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Hospice Care: What Services Do Patients and Their Families Receive?

Authors

  • Melissa D. A. Carlson,

    1. Brookdale Department of Geriatrics and Adult Development, Mount Sinai School of Medicine, One Gustave L. Levy Place, Box 1070, New York, NY 10029,
    2. James J. Peters Veterans Affairs Medical Center, New York, NY
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    • Address correspondence to Melissa D. A. Carlson, Ph.D., M.B.A., Brookdale Department of Geriatrics and Adult Development, Mount Sinai School of Medicine, One Gustave L. Levy Place, Box 1070, New York, NY 10029. Dr. Carlson is also with the James J. Peters Veterans Affairs Medical Center, New York, NY. R. Sean Morrison, M.D., is with the Brookdale Department of Geriatrics and Adult Development, Mount Sinai School of Medicine, New York, NY. Theodore R. Holford, Ph.D. and Elizabeth H. Bradley, Ph.D., are with the Department of Epidemiology & Public Health, Yale University School of Medicine, New Haven, CT.

  • R. Sean Morrison,

    1. Brookdale Department of Geriatrics and Adult Development, Mount Sinai School of Medicine, One Gustave L. Levy Place, Box 1070, New York, NY 10029,
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  • Theodore R. Holford,

    1. Department of Epidemiology & Public Health, Yale University School of Medicine, New Haven, CT
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  • Elizabeth H. Bradley

    1. Department of Epidemiology & Public Health, Yale University School of Medicine, New Haven, CT
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Abstract

Objective. To determine the degree to which patients and families enrolled with hospice received services across key categories of palliative care, the extent of hospice-level variability in services delivered, and changes over time in services delivered.

Data Source. Nationally representative sample of 9,409 discharged patients from 2,066 hospices in the National Home and Hospice Care Survey.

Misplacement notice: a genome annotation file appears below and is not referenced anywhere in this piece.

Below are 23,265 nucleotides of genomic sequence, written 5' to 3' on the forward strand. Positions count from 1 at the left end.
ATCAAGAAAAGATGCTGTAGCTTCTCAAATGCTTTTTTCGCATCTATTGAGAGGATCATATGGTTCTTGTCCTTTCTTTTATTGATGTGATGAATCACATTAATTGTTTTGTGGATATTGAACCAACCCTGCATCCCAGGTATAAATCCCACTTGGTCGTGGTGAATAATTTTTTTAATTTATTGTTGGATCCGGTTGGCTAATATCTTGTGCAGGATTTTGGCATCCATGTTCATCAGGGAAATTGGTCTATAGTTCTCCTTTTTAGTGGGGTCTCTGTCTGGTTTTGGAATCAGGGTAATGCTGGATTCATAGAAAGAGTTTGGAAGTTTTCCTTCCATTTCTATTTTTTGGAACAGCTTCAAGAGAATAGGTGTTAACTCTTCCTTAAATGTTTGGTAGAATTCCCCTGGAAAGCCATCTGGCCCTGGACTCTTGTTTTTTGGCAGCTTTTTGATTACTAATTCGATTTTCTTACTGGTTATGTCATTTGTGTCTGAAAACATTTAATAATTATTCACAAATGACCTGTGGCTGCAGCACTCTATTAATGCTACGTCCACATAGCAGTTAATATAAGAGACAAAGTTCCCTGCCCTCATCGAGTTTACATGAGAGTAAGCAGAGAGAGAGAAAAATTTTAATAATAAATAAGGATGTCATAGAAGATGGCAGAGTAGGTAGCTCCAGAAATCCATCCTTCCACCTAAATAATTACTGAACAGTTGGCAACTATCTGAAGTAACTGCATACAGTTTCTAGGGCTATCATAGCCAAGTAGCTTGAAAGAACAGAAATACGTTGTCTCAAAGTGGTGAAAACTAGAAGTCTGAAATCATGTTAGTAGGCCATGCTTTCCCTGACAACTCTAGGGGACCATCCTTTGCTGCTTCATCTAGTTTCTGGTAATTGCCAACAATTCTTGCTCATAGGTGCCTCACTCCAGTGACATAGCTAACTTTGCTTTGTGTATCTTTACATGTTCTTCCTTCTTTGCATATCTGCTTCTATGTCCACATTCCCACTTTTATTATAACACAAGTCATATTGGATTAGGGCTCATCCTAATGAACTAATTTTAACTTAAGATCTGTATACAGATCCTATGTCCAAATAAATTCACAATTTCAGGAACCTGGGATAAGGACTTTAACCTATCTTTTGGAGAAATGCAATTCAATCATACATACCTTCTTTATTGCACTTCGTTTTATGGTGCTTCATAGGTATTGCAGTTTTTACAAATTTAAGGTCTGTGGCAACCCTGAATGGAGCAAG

Study Design. Observational, cross-sectional study conducted from 1992 to 2000. The primary outcome is the receipt of services across five key categories of palliative care: nursing care, physician care, medication management, psychosocial care, and caregiver support.

Data Collection. Data were obtained via interview with the hospice staff member most familiar with the patient's care, in conjunction with medical record review.

Principle Findings. In 2000, 22 percent of patients enrolled with hospice received services across five key categories of palliative care. There was marked variation across hospices in service delivery. One-third of hospices provided patients and families services in one or two of the five key categories of palliative care, whereas 14 percent of hospices provided services across five key categories of palliative care. In multivariable analysis, the odds of receiving any additional hospice service was significantly greater in later compared with earlier years (odds ratio=1.10, 95 percent confidence interval 1.01–1.20). Nevertheless, the percentages of patients in 2000 receiving medication management (59 percent), respite care (7 percent), and physician services (30 percent) remained low.

Conclusions. Hospice care for patients and families varies substantially across hospices. Whereas some hospices provide services across the key categories of palliative care, other hospices do not provide this breadth of services. Greater understanding of the causes of variation in service delivery as well as its impact on patient and family outcomes and satisfaction with end-of-life care is a critical subject for future research. Changes in Medicare's reimbursement policies may help hospices increase the range of services provided to patients and families.

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